To reopen an old wound, I think

ravel mentioned this method earlier. Help to verify my figures and estimations would be appreciated !

If there really are 10^16 puzzles - A "real" puzzle distribution

might look like this !

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`18 0`

19 40

20 2,000

21 500,000

22 ? 10,000,000,000

23 ? 500,000,000,000,000

24 ? 3,000,000,000,000,000

25 ? 3,000,000,000,000,000

26 ? 3,000,000,000,000,000

27 ? 500,000,000,000,000

28 ? 50,000,000,000

29 ? 1,000,000,000

30 ? 100,000,000

31 ? 10,000,000

32 ? 1,000,000

33 ? 10,000

34 ? 1000

35 4

36 0

Lets see if I can estimate the number of 25 clue puzzles in a grid

How many ways are there to put 25 clues at random into a single valid grid

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`81! / 56!*25! = 525652003943603702568 = 5.25 * 10^20`

how many will be invalid ?

Only a very small proportion will have absent clues in two rows in the same band, and only a small proportion will fail to have at least 8 clue numbers [less than 1% total]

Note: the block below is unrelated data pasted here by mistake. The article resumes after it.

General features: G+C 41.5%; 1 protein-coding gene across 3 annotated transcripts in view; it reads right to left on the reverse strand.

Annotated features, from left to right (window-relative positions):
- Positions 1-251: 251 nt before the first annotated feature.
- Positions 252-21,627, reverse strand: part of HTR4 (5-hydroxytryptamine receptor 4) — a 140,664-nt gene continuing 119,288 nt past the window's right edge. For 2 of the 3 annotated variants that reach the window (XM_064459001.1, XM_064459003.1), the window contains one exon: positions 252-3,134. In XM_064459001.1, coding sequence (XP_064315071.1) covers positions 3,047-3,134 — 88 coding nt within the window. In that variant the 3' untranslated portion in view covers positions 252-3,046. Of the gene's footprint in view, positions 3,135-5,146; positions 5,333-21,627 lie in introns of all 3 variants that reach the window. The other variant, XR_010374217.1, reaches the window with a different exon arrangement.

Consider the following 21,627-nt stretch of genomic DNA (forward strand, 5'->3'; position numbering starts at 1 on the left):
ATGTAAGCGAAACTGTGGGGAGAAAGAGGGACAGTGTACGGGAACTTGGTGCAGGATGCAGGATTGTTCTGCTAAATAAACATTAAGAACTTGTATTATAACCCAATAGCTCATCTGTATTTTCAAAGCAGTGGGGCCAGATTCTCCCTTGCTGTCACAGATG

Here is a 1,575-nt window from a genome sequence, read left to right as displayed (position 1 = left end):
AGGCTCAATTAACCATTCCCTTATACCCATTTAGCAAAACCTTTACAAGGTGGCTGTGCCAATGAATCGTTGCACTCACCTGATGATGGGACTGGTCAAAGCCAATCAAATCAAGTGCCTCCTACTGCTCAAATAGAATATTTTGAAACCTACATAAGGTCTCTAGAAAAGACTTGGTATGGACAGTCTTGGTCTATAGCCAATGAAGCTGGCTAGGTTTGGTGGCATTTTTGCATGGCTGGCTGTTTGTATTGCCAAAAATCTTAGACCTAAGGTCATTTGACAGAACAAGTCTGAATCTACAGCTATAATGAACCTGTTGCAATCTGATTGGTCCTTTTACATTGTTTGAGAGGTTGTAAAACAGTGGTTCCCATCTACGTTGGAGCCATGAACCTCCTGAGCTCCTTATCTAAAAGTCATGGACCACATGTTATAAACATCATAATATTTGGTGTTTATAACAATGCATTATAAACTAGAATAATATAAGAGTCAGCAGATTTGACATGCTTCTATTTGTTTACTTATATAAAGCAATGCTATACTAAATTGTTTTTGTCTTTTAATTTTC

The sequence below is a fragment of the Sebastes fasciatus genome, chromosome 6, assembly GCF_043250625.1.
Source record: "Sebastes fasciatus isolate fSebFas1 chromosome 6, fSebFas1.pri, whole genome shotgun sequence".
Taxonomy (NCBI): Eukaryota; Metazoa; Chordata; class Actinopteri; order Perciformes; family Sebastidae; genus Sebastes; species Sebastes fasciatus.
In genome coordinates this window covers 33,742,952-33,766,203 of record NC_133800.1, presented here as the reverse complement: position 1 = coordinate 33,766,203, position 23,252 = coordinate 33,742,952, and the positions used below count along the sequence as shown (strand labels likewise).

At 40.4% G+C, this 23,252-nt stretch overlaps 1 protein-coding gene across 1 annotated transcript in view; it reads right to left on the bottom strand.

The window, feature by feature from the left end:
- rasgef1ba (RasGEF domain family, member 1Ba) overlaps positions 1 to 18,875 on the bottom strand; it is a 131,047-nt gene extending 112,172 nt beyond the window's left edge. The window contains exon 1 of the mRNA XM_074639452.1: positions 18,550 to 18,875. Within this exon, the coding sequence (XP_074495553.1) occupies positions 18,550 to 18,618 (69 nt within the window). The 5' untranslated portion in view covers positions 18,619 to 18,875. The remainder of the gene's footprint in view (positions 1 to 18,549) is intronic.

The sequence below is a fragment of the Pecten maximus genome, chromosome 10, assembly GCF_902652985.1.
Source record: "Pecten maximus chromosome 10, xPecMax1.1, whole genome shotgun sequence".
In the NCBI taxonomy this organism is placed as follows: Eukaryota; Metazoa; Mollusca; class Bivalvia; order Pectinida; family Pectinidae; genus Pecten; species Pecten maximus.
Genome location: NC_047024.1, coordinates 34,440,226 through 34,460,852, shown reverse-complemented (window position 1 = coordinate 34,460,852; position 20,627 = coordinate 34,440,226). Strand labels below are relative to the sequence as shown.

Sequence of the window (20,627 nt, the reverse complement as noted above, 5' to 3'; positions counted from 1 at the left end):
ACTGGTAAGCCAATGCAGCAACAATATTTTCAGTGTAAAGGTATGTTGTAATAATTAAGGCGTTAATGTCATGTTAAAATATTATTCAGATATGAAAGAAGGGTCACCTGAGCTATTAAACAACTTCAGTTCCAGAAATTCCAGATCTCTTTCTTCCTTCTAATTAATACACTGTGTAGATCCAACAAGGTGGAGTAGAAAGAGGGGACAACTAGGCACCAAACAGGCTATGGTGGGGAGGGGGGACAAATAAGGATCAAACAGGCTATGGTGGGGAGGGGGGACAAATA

I estimated how often 25 clues will [minimally] solve a given grid by making a random mask and solving it over a large number of "random" grids

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`Out of 800,000 puzzles`

mask minimal puzzles

1 18

2 7

3 5

average 10 puzzles, therefore = 1 in 80000

Out of 4,900,000 puzzles

mask minimal puzzles

4 23

therefore = 1 in 200,000

This small study may give an average of

1 in 100000 randomly picked masks of 25 clues will be minimal and valid.

I appreciate that this does not tally with ravels work - and that the effect that is shown here is that some masks are much better than others....

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` [5.2 * 10^20] `

Estim number of 25 puzzles in a grid = --------------------------------- = 5.1*10^15

100000 [average]

only 3/10s of puzzles have 25 clues......

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`Estim number of puzzles in a grid = 5.2*10^15 * 10/3 = 1.7*10^16 `

C